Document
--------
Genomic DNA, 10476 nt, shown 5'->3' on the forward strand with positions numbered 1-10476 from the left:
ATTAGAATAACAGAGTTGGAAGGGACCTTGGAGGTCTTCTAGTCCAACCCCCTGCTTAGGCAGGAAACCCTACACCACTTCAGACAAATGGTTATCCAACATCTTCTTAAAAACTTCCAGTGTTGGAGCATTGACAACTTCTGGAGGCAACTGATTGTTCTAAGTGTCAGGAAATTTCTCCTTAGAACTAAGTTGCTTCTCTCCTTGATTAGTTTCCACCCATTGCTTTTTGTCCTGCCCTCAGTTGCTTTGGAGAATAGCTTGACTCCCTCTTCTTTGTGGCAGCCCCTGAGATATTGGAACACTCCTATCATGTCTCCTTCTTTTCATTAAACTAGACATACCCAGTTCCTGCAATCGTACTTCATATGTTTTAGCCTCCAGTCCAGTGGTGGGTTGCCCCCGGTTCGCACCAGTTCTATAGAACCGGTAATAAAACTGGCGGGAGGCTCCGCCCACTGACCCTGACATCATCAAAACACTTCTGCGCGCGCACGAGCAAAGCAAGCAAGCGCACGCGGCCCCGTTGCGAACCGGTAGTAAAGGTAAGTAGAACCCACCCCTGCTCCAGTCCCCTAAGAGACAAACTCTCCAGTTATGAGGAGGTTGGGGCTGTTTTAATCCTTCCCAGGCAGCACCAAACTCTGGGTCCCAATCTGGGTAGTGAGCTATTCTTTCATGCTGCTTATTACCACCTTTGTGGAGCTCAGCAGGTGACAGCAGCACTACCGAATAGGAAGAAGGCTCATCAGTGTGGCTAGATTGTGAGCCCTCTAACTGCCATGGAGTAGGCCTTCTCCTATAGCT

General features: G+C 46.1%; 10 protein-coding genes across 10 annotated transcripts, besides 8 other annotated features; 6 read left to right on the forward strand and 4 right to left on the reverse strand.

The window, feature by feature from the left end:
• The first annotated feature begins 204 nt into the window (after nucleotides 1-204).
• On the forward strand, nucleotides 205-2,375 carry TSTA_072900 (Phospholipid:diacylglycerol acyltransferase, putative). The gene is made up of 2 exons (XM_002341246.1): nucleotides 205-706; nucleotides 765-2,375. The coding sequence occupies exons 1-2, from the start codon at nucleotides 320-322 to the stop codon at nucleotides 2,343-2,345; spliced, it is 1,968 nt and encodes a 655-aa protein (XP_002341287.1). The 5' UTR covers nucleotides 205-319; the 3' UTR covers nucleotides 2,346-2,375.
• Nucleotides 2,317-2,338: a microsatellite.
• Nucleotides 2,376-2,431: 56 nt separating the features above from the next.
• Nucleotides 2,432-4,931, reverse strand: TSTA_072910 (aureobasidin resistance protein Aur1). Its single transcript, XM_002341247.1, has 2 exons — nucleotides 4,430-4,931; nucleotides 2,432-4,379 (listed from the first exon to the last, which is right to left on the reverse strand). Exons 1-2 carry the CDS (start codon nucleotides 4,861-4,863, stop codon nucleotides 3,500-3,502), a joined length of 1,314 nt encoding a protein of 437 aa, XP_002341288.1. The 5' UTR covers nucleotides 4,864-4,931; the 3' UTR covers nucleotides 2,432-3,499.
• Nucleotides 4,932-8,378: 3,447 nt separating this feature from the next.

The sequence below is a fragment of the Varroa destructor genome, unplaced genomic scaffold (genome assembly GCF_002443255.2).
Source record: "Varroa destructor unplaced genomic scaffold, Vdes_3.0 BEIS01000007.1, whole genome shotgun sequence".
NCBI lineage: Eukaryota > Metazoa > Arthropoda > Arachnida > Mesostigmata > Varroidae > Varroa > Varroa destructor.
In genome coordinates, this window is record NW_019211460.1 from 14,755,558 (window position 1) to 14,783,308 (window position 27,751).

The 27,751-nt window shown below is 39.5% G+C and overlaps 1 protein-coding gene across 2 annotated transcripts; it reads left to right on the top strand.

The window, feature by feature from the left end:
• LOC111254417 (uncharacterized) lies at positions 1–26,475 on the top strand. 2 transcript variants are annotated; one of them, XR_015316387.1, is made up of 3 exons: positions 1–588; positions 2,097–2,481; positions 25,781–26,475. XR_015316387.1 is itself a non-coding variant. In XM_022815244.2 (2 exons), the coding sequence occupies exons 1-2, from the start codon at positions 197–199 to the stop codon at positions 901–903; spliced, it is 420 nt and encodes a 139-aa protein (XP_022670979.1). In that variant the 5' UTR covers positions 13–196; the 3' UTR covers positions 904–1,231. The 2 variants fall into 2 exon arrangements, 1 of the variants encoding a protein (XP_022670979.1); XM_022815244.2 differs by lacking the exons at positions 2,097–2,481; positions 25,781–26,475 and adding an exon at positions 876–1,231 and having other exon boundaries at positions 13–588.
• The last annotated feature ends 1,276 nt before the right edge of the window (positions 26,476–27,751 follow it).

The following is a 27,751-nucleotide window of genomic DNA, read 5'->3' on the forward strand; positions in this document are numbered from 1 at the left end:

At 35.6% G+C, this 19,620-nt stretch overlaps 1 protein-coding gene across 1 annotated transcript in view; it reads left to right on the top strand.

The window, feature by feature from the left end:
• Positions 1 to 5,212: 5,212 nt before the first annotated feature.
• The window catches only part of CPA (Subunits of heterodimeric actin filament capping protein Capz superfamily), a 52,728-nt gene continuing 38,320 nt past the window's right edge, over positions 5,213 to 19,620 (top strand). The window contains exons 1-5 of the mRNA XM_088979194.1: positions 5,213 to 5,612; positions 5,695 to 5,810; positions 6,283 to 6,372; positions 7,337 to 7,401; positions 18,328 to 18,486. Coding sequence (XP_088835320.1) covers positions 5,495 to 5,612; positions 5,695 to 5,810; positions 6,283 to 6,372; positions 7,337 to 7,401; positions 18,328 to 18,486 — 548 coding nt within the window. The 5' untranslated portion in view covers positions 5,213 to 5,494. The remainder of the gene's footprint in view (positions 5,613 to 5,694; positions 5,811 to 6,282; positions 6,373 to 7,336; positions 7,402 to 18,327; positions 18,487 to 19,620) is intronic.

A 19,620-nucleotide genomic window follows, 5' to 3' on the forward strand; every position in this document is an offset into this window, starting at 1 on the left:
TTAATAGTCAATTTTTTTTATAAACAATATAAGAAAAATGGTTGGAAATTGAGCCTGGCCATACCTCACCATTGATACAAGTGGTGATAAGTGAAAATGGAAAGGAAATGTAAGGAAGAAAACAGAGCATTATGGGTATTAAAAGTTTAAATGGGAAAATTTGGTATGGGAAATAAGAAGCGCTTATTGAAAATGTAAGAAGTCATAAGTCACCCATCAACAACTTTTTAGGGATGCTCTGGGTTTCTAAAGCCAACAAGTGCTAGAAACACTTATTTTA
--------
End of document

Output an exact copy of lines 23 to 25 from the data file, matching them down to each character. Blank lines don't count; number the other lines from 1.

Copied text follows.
• The window catches only part of CPA (Subunits of heterodimeric actin filament capping protein Capz superfamily), a 52,728-nt gene continuing 38,320 nt past the window's right edge, over positions 5,213 to 19,620 (top strand). The window contains exons 1-5 of the mRNA XM_088979194.1: positions 5,213 to 5,612; positions 5,695 to 5,810; positions 6,283 to 6,372; positions 7,337 to 7,401; positions 18,328 to 18,486. Coding sequence (XP_088835320.1) covers positions 5,495 to 5,612; positions 5,695 to 5,810; positions 6,283 to 6,372; positions 7,337 to 7,401; positions 18,328 to 18,486 — 548 coding nt within the window. The 5' untranslated portion in view covers positions 5,213 to 5,494. The remainder of the gene's footprint in view (positions 5,613 to 5,694; positions 5,811 to 6,282; positions 6,373 to 7,336; positions 7,402 to 18,327; positions 18,487 to 19,620) is intronic.

A 19,620-nucleotide genomic window follows, 5' to 3' on the forward strand; every position in this document is an offset into this window, starting at 1 on the left:
TTAATAGTCAATTTTTTTTATAAACAATATAAGAAAAATGGTTGGAAATTGAGCCTGGCCATACCTCACCATTGATACAAGTGGTGATAAGTGAAAATGGAAAGGAAATGTAAGGAAGAAAACAGAGCATTATGGGTATTAAAAGTTTAAATGGGAAAATTTGGTATGGGAAATAAGAAGCGCTTATTGAAAATGTAAGAAGTCATAAGTCACCCATCAACAACTTTTTAGGGATGCTCTGGGTTTCTAAAGCCAACAAGTGCTAGAAACACTTATTTTA